The Nervous Eaters was one of the bands that represented the heart and soul of the Boston punk scene at the end of the 70‘s and the birth of a local scene that would foster dozens of influential and successful American artists in the 80’s and beyond. That needs to be said because the “Eaters,” as the group was affectionately referred to locally, never achieved a whole lot of attention outside of Boston or New York City, yet its presence was critical and energizing here at home. Featuring singer, guitarist and songwriter Steve Cataldo, the Nervous Eaters was considered the house band at Kenmore Square’s Rat by virtue of its many appearances there and a pair of 7” singles released on the club’s Rat Records. One of those songs, “Loretta,” became and remains one of the city’s enduring rock and roll anthems powered by a scorching four-piece attack and Cataldo’s husky and fervent vocals.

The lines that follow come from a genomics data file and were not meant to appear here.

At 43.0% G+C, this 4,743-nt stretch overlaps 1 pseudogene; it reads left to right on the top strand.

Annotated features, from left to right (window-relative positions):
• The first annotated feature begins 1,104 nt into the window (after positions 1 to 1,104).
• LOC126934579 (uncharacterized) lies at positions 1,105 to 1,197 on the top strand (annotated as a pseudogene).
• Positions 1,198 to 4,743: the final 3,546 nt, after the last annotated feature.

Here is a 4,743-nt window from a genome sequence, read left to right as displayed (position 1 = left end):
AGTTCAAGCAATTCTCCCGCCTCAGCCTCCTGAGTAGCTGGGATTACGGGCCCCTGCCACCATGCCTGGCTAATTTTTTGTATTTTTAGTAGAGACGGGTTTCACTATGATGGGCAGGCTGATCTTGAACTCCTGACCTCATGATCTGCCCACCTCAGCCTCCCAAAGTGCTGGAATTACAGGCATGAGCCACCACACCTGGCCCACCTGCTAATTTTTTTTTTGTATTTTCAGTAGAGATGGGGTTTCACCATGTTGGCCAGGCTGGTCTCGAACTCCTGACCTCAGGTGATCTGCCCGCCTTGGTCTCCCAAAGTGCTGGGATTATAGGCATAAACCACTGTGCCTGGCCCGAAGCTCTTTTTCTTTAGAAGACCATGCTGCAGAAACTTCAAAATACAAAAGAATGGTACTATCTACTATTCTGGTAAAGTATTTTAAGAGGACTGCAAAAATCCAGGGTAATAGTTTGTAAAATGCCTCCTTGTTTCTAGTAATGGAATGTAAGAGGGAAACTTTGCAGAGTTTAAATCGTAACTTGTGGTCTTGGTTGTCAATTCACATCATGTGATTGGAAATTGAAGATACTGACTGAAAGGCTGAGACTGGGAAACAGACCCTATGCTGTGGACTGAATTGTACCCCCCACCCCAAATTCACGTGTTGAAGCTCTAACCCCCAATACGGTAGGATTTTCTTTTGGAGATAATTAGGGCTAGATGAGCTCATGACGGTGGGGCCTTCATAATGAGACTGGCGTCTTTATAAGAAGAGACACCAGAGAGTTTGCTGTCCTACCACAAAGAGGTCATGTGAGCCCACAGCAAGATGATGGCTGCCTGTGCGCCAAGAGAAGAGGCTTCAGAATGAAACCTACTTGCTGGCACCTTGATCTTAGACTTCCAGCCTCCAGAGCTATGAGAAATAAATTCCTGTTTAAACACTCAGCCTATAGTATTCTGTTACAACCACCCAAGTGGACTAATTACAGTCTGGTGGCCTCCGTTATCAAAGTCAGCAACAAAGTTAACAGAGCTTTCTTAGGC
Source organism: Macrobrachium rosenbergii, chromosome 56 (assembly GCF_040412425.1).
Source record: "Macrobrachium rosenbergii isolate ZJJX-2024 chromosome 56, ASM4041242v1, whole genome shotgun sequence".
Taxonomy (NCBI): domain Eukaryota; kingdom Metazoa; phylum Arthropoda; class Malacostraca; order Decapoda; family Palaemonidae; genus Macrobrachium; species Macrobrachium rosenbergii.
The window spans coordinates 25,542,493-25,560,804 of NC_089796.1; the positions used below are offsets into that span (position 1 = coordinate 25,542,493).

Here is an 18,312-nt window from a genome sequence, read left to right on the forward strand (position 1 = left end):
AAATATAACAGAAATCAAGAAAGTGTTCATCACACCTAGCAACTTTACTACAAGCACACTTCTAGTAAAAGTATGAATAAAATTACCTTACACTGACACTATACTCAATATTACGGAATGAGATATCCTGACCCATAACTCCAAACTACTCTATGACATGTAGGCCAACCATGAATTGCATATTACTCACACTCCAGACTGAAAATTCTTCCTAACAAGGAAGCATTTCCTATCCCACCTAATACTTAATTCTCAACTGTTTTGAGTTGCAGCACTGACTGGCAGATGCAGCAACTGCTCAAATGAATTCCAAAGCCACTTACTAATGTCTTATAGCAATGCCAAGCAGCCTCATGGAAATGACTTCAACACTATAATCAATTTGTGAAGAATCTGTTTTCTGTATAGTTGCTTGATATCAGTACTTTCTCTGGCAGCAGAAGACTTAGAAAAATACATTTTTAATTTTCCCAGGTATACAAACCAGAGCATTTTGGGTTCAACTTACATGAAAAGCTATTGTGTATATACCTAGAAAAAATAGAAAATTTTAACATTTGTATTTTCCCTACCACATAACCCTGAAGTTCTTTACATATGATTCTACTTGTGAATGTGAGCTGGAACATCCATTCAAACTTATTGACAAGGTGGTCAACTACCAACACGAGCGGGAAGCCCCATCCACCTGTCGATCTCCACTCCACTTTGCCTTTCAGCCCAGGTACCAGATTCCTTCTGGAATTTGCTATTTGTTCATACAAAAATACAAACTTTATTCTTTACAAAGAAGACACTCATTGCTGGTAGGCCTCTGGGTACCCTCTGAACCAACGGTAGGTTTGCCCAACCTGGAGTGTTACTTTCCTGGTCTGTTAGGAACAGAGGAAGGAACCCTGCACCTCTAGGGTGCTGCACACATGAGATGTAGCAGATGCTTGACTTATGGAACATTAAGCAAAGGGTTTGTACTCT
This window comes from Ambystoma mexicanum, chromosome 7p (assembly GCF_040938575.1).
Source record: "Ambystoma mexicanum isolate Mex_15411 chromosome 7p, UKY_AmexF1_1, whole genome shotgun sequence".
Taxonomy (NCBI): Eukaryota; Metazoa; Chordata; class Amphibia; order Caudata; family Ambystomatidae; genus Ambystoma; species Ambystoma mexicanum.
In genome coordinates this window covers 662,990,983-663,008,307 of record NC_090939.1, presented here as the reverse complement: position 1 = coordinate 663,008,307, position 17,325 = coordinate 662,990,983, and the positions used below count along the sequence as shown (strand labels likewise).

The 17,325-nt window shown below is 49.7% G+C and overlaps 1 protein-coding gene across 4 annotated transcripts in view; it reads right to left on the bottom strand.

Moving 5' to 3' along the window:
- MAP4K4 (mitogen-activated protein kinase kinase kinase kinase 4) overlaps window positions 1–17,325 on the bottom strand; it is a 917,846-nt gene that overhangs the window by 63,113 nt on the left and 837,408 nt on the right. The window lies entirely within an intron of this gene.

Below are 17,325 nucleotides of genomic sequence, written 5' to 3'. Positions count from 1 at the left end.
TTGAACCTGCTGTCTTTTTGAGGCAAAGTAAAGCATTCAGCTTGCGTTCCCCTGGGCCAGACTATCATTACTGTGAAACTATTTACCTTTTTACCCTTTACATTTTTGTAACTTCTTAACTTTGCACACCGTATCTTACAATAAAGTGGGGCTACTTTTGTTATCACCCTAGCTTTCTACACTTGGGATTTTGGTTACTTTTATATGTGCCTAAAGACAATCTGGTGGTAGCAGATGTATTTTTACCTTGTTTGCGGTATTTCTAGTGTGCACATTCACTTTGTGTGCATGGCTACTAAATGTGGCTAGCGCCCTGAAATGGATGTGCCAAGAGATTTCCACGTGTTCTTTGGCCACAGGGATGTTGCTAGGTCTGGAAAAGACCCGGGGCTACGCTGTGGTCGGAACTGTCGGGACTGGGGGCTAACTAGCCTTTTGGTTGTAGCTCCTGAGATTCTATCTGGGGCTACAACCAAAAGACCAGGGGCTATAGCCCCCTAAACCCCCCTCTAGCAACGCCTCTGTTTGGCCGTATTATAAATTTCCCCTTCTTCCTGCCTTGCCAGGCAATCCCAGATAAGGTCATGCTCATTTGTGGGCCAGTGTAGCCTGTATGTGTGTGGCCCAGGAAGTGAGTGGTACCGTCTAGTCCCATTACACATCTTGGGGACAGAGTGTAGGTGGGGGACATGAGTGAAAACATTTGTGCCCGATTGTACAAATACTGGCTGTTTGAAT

Ric Ocasek of the Cars became a fan and his interest, although never officially acknowledged, must have helped land the Nervous Eaters a deal on Elektra Records, also the home of his platinum-selling group. It was here on the national stage, though, that the group floundered. Hobbled by label expectations and a poor choice of producer, their eponymous 1980 album lacked most of the punch and sincerity of the band’s live show and original singles. After the album sank without a trace, the Nervous Eaters withdrew as well and soon became inactive. But the 1986 reunion album Hot Steel and Acid on the local Ace of Hearts label became a fan favorite and really summed up what this band was all about.
(by Carter Alan)
Published on December 28, 2012